A real and disturbing trend has emerged: Economic growth is slowing down, and we don’t know why–or for how long. That is the topic of discussion in Harvard economist Greg Mankiw’s newest New York Times column.
Mankiw offers multiple reasons why growth is slowing down, but before we get to those–and their supposed solutions–let’s first diagnose the problem. As Mankiw writes, “the growth rate of real G.D.P. per person has averaged just 0.44 percent per year, compared with the historical norm of 2.0 percent. At a rate of 2.0 percent, incomes double every 35 years. At a rate of 0.44 percent, it takes about 160 years to double.” In other words, had growth during the recent “recovery” met historical averages–the growth didn’t even have to be spectacular, just normal–we would be much wealthier today than we are.
In fact, if the growth trend continues, we will be much, much poorer. The recent drop in median income is nothing like what we will face in the future.
So, what is causing this?
Mankiw offers a few theories. The theory I like to side with is the one where the government is the problem (see here). That may be my conservatism speaking, but it makes the most sense. Median income, for example, is falling because we are working less, exemplified by record low labor participation rates.
Many have argued this is simply a symptom of demographic changes; Americans are getting older, and older people are less likely to work. But this can’t explain falling teenage labor force participation rates.
Both of these trends began around 2000, when regulations began to increase at an even faster pace, and they accelerated during Obama’s presidency, when both tax increases and regulatory increases were underway. Not to mention skyrocketing spending, among other things.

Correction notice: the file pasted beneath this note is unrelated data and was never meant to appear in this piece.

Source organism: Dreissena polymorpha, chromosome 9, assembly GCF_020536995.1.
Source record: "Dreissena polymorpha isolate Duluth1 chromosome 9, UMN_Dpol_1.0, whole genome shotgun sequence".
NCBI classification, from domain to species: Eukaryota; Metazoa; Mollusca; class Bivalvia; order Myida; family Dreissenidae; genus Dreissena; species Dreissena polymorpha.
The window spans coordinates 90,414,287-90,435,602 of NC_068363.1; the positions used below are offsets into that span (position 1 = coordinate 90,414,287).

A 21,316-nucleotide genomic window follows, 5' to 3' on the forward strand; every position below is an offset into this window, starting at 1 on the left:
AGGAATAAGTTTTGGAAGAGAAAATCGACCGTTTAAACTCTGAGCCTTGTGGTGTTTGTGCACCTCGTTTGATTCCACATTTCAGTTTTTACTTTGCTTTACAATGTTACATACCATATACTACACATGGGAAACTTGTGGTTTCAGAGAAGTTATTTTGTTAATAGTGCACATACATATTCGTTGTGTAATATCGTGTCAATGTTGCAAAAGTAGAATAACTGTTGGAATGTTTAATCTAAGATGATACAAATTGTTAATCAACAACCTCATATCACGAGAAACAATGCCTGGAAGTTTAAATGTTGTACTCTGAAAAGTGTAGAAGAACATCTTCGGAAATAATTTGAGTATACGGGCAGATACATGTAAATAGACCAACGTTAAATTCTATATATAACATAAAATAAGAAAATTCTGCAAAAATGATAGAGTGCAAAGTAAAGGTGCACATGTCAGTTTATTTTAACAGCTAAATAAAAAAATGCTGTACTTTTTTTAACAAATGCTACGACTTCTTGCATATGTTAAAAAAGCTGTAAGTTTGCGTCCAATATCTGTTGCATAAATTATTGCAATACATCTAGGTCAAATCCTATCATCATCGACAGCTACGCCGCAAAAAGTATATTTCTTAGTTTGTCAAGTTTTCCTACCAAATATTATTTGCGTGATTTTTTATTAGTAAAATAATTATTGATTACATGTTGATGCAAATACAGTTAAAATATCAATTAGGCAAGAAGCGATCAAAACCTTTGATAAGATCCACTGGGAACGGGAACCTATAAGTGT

One other theory–the secular stagnation theory–holds that there isn’t enough demand to provide sufficient amount of employment to our economy. The solution? Government investment spending.
But there’s a problem with this: A new report by the CBO has concluded the effect of government investment is, when all is said and done, essentially zero.
The short-term effects of a billion dollars in spending is only $50 million. The effect on productivity is long-term, with the effects only being fully hashed out 20 years later. But even these long-run effects aren’t very large. Putting all of the effects together, a $500 billion investment spending package would shrink the economy by $9 billion but grow it by $15 billion, leading to a $6 billion increase in GDP. But, as our economy is worth in excess of $18 trillion, these effects are minuscule.
So the real solutions aren’t more government intrusion; the solution is less. We need to undo the bad policies of today and implement better policies tomorrow. We need health care reform, tort reform, immigration reform, tax reform, entitlement reform, and most of all, regulatory reform. Even Michael Mandel of the Progressive Policy Institute believes we need to drastically reform the regulatory bureaucracy in this country.
Even if those policies don’t bring us to the historical level, I suspect they will bring us up a few points. And that means a lot in the long run.
The more mudslinging that enters the political realm, the less positive change can be done. Leftists need to stop calling conservatives idiots, bigots, and crazies; conservatives need to stop calling liberals idiots, bigots, and crazies. We need to stop. Because if we don’t, we’ll all be a lot worse off.